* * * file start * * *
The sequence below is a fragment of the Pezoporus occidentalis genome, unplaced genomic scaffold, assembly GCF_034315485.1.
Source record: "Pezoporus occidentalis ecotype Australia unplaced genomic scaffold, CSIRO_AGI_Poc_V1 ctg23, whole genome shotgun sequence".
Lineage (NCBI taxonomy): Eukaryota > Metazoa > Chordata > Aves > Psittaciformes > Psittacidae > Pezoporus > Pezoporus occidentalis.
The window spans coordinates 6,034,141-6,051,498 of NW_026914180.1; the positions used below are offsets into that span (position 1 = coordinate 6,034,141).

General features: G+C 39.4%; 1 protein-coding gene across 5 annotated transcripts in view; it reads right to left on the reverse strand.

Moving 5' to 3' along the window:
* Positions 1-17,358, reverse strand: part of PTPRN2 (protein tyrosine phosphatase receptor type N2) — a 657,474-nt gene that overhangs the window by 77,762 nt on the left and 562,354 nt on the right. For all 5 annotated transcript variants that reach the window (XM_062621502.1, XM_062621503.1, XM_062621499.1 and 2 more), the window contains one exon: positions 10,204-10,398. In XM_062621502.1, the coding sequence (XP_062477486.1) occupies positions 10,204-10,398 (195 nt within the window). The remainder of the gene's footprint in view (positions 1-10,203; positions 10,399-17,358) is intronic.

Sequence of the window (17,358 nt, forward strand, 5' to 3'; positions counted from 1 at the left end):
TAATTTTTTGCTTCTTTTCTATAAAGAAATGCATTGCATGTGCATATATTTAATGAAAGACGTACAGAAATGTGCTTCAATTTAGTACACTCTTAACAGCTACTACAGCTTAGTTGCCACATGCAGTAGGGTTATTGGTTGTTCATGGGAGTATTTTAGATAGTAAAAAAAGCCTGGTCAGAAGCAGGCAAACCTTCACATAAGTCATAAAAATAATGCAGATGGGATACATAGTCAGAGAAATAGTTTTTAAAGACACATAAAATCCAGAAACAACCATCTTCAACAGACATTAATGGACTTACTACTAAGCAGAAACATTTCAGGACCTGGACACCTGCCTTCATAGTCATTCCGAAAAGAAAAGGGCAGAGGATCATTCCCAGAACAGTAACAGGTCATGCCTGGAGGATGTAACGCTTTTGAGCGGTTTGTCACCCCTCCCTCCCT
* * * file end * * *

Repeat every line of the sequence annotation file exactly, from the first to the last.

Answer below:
The sequence below is a fragment of the Pezoporus occidentalis genome, unplaced genomic scaffold, assembly GCF_034315485.1.
Source record: "Pezoporus occidentalis ecotype Australia unplaced genomic scaffold, CSIRO_AGI_Poc_V1 ctg23, whole genome shotgun sequence".
Lineage (NCBI taxonomy): Eukaryota > Metazoa > Chordata > Aves > Psittaciformes > Psittacidae > Pezoporus > Pezoporus occidentalis.
The window spans coordinates 6,034,141-6,051,498 of NW_026914180.1; the positions used below are offsets into that span (position 1 = coordinate 6,034,141).

General features: G+C 39.4%; 1 protein-coding gene across 5 annotated transcripts in view; it reads right to left on the reverse strand.

Moving 5' to 3' along the window:
* Positions 1-17,358, reverse strand: part of PTPRN2 (protein tyrosine phosphatase receptor type N2) — a 657,474-nt gene that overhangs the window by 77,762 nt on the left and 562,354 nt on the right. For all 5 annotated transcript variants that reach the window (XM_062621502.1, XM_062621503.1, XM_062621499.1 and 2 more), the window contains one exon: positions 10,204-10,398. In XM_062621502.1, the coding sequence (XP_062477486.1) occupies positions 10,204-10,398 (195 nt within the window). The remainder of the gene's footprint in view (positions 1-10,203; positions 10,399-17,358) is intronic.

Sequence of the window (17,358 nt, forward strand, 5' to 3'; positions counted from 1 at the left end):
TAATTTTTTGCTTCTTTTCTATAAAGAAATGCATTGCATGTGCATATATTTAATGAAAGACGTACAGAAATGTGCTTCAATTTAGTACACTCTTAACAGCTACTACAGCTTAGTTGCCACATGCAGTAGGGTTATTGGTTGTTCATGGGAGTATTTTAGATAGTAAAAAAAGCCTGGTCAGAAGCAGGCAAACCTTCACATAAGTCATAAAAATAATGCAGATGGGATACATAGTCAGAGAAATAGTTTTTAAAGACACATAAAATCCAGAAACAACCATCTTCAACAGACATTAATGGACTTACTACTAAGCAGAAACATTTCAGGACCTGGACACCTGCCTTCATAGTCATTCCGAAAAGAAAAGGGCAGAGGATCATTCCCAGAACAGTAACAGGTCATGCCTGGAGGATGTAACGCTTTTGAGCGGTTTGTCACCCCTCCCTCCCT